The second in command of the Harris County Treasurer’s Office is charged with felony theft for stealing tens of thousands of dollars from the county credit union as part of a scheme he claimed involved a financial dominatrix, prosecutors announced Friday.
Gregory Wayne Lueb, 56, who was fired this week from the county office that distributes nearly $3 billion annually, was arrested late Thursday for aggregate theft of up to $30,000.
The crime is punishable by up to two years in state jail.
Lueb was arrested late Thursday.
The case began when red flags were raised by the credit union and district attorney’s office staff regarding Lueb’s financial activities.
As a result of the criminal charge, Lueb’s financial expertise and control of massive amounts of taxpayer dollars, Ogg called on county commissioners to consider an independent financial audit of all the departmental financial accounts he handled.
“We are sounding the alarm,” Harris County District Attorney Kim Ogg said. “Lueb had extraordinary access to the taxpayer dollars of every agency, and this case strongly suggests the need for an independent audit of every account he touched.”
Ogg said that she would encourage any county officials who suspect suspicious activities within their agency’s accounts to contact the district attorney’s office.
“He is compromised,” Ogg said. “Right now we have more questions than answers.”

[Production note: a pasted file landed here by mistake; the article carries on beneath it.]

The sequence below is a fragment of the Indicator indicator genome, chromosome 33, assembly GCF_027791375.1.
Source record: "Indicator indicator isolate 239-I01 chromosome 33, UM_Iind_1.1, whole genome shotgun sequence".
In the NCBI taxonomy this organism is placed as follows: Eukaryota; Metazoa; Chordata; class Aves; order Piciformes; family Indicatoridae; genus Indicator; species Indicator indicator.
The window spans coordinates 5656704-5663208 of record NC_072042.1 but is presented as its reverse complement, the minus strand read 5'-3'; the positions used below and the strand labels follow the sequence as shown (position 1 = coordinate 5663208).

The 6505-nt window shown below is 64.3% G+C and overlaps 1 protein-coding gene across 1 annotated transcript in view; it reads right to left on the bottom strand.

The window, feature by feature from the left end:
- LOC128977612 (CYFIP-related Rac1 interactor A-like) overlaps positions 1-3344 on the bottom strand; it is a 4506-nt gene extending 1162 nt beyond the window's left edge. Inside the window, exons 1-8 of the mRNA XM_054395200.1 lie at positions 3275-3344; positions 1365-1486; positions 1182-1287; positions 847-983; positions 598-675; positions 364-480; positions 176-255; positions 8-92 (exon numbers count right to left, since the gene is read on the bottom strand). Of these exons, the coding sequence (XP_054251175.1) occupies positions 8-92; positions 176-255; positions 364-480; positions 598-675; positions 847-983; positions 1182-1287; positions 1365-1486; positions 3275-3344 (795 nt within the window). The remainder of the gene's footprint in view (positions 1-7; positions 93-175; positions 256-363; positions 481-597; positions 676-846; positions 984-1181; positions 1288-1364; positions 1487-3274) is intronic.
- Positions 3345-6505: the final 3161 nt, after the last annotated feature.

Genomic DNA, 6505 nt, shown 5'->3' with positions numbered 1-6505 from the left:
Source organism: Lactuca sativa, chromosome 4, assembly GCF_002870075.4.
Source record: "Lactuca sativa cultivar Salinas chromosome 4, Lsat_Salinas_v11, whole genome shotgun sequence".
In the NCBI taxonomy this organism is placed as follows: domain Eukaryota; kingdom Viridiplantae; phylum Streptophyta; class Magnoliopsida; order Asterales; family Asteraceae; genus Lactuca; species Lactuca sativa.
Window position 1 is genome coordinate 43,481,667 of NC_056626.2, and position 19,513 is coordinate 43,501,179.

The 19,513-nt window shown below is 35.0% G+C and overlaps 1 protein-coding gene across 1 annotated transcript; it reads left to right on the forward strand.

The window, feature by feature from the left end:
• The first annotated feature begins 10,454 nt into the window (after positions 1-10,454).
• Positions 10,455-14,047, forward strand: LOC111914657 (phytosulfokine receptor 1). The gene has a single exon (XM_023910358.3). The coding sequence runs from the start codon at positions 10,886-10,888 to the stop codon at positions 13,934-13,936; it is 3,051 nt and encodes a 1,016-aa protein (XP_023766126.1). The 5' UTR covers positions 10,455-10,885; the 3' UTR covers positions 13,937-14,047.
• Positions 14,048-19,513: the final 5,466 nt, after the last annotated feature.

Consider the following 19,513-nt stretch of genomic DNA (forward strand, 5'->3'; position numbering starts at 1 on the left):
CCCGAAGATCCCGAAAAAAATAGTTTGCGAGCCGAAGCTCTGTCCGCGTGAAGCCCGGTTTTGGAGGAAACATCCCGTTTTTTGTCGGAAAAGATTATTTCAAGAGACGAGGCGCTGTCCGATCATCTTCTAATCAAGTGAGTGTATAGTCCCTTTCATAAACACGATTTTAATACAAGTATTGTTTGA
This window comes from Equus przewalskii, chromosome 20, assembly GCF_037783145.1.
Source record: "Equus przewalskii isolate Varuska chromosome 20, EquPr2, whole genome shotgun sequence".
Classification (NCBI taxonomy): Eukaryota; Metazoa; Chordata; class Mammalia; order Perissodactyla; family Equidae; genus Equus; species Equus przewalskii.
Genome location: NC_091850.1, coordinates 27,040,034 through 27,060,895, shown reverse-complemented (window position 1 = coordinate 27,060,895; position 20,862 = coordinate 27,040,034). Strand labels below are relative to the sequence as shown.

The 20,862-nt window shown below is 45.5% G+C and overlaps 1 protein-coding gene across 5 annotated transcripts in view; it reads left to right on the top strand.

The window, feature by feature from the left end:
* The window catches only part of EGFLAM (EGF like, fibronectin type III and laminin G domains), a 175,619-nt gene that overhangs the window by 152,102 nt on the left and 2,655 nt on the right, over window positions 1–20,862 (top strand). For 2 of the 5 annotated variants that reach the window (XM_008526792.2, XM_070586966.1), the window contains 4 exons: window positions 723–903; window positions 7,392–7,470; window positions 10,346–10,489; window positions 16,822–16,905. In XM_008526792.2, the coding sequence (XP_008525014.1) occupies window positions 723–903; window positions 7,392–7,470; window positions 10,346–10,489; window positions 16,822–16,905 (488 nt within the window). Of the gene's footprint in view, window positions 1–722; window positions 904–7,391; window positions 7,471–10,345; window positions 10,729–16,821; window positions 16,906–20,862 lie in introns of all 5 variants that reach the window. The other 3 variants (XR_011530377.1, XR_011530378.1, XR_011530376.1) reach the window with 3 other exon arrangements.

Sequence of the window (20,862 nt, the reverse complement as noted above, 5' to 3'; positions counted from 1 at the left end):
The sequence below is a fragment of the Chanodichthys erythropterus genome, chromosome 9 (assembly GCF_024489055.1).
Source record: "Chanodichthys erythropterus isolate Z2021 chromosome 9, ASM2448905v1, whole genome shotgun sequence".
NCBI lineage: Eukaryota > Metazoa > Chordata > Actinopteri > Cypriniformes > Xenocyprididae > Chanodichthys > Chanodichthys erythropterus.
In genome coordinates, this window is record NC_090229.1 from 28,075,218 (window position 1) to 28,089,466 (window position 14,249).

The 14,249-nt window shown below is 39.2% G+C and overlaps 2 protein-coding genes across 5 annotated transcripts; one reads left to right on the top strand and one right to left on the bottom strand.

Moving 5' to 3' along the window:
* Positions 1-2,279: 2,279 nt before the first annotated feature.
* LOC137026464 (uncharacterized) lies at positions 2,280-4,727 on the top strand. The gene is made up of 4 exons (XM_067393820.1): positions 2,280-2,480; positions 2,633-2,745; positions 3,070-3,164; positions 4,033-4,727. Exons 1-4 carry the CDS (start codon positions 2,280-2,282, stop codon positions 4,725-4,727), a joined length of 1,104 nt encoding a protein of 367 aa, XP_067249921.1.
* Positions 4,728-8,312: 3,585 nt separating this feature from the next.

Lueb told authorities that he willingly obtained funds from the credit union which he then sent to the alleged financial dominatrix. He claims she repeatedly demanded he send her money online or face consequences.
Court papers filed by prosecutors contend Lueb told investigators that he had been texting with a woman he met on the website, collarspace.com. He claimed he knew her as “Mistress Cindy” and the two participated in a plot to steal money from the Harris County Federal Credit Union.
The credit union, which is self-insured, is the repository for county employees’ money.
According to court papers in August 2016, Lueb applied for a credit card at the credit union.
The next three months showed a pattern of cash advances, together with at least eight fraudulent deposits of money stolen from victims whose identities had been compromised.
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